Tuesday, September 02, 2008

In Singapore, Taxis Trade Charm for Cleaner Emissions

Original Article

SINGAPORE — For more than two decades, the Toyota Comfort has served as the foundation for taxi fleets in Hong Kong, Japan and Singapore (where it is badged as the Crown). The small, unassuming sedan is known for being rugged and dependable. Its simple cubic design is a cross between a vintage Checker Marathon and an old Toyota Camry. But recently the largest taxi company in Singapore has started to think outside the box.

ComfortDelGro, which operates more than 41,000 taxicabs around the world (though mostly in Asia), has started to phase out its Toyota Comforts in favor of new Hyundai Sonatas. The Sonatas emit less pollution and get better fuel mileage. But for a taxi traditionalist like me, the Comfort’s appeal lies much deeper than its slab-sided sheet metal.

Three years ago during my first trip to Singapore, I fell for the Comfort’s classic charm. Sliding onto the rear bench seat, I noticed that the Comfort’s interior was a time warp of black vinyl and easy-clean rubber floors, which, this being Singapore, were actually cleaned on a regular basis. The Comfort had a springy ride that conjured up fond childhood memories of bouncing along in a yellow school bus. In comparison, the murky confines of New York taxis leave me feeling squashed as if I were in the back seat of a police cruiser.

So imagine my surprise and dismay this summer when, while packing for another vacation in Singapore, I learned that the Toyota Comfort’s days were numbered. Naturally, I phoned ComfortDelGro and arranged to visit its headquarters during my trip.

ComfortDelGro, a bright white box of a building that’s as tidy as the immaculate interiors of the company’s taxicabs, was a 15-minute cab ride from my hotel in Singapore’s bustling central business district. Tammy Tan I-Lin, the company’s communications officer, greeted me with a smile and apologized for the long drive and the remote location. Confused, I smiled back and gave a polite shrug, figuring that a brief relaxed cab ride must seem like a burden in a country as small as Singapore.

ComfortDelGro has about 15,000 taxicabs in Singapore, and more than 2,700 of those are the new Hyundai taxis.

Powered by a 2-liter 4-cylinder diesel engine, the Sonata CRDI meets current European (Euro IV) emissions standards. The Comfort, with its 3-liter diesel engine, only meets the older Euro II standards. The Sonata also offers more than 30 miles per gallon, versus the mid-20s offered in the Comfort, and a longer driving range.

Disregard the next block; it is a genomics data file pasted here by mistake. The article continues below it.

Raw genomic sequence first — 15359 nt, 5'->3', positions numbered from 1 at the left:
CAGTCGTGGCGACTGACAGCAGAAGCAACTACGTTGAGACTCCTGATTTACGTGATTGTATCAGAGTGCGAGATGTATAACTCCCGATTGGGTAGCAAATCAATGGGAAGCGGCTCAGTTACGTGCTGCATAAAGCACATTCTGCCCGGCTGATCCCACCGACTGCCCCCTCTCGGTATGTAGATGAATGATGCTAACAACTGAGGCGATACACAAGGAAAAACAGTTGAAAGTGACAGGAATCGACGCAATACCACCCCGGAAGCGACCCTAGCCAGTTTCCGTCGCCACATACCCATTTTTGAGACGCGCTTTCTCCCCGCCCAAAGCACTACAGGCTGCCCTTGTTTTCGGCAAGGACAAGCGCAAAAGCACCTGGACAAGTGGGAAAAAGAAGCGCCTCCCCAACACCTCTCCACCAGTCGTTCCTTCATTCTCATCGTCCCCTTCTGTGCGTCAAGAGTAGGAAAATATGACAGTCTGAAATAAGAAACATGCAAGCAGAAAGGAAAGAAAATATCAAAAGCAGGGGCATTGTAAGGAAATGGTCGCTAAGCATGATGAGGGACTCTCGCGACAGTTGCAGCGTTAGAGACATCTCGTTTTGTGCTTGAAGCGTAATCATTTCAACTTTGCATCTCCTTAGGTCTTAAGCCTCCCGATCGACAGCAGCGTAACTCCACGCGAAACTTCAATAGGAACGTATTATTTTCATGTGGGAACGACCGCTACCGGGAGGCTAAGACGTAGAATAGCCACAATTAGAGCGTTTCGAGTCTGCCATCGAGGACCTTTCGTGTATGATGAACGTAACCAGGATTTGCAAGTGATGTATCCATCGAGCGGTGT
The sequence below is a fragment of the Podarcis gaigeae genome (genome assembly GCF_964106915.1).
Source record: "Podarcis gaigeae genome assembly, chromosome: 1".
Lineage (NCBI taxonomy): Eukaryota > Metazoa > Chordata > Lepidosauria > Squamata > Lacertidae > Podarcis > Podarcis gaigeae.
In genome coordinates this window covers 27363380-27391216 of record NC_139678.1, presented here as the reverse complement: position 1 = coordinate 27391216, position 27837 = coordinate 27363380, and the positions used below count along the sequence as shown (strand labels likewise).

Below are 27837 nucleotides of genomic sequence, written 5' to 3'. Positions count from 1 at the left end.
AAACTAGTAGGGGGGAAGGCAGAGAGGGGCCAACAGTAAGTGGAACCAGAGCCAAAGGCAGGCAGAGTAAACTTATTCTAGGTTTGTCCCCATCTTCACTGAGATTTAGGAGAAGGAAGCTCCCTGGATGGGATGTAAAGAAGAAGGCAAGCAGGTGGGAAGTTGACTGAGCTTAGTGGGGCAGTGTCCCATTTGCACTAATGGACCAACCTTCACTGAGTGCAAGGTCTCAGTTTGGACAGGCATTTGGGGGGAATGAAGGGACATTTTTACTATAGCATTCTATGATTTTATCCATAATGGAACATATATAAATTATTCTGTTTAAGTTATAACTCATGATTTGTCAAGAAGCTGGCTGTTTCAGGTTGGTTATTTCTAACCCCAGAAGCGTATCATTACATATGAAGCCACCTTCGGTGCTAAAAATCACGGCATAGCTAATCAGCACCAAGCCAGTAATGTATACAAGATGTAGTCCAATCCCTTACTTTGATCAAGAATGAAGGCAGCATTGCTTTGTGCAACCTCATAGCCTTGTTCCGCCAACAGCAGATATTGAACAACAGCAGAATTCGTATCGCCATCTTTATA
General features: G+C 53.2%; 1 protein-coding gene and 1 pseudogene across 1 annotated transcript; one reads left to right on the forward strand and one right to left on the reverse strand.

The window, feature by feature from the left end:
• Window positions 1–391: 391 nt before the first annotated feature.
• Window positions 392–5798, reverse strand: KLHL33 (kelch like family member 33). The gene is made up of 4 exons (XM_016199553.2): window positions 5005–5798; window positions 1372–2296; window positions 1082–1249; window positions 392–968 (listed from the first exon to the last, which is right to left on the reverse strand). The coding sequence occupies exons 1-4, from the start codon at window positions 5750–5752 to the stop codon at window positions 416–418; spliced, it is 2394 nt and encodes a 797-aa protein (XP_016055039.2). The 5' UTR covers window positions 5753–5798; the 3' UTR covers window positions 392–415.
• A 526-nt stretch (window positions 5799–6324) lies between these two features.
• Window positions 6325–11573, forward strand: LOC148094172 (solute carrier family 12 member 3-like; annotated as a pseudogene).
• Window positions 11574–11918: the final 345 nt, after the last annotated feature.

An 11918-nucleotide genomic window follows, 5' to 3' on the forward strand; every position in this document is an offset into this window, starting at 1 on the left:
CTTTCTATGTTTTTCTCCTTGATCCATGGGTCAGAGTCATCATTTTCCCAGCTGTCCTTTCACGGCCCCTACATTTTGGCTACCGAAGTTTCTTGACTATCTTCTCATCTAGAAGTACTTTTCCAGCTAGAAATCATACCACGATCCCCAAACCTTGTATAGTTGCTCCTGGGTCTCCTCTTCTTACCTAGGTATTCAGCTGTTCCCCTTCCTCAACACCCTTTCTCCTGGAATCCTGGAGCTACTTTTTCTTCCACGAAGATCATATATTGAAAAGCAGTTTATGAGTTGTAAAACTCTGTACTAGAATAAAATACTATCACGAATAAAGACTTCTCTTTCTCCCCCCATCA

According to the ComfortDelGro’s estimate, its fleet of Singapore taxis averages 470,000 trips a day, which means the switch to Sonatas will provide a huge reduction in emissions and fuel usage.

Haniff Bin Mahbob, a Singapore taxi driver since the early-1980s, told me that he preferred his new Sonata to the Comfort. “In terms of ride, comfort, automatic transmission and ABS,” the Sonata is better, he said.

Kelven Chua, who drives a Hyundai Azera, known as a Comfort “limo taxi,” said that the car’s automatic transmission takes the pain out of Singapore’s rush-hour traffic. Another driver, Edward Chee Chan Boon, said: “I remember the first taxi I drove didn’t even have power steering.”

At the far end of Comfort’s dispatch center, a computer display showcased the company’s elaborate new G.P.S. system, which tracks every one of the company’s taxis in real time.

The details of my morning taxi ride were punched in, and the exact route, distance, time and price of the trip appeared on a digital map of Singapore. The G.P.S. system helps dispatchers manage the fleet better and allows drivers to make better use of their time (and fuel tanks) by suggesting the quickest routes, while also avoiding gridlocked roads. It’s a sort of HAL 9000 for taxicabs and possibly as much a solution to improving mileage and pollution levels as the cleaner new taxis.

Watching the demonstration, I learned that the system limits the fuel burned by the drivers searching for a fare, or time spent in clogged traffic.

Nevertheless, for visitors who come to Singapore for a brief stay, even modern amenities are no substitute for tradition. “My passengers are very happy with the Comfort’s room,” Mr. Boon said. “Many tourists insist on the car.”

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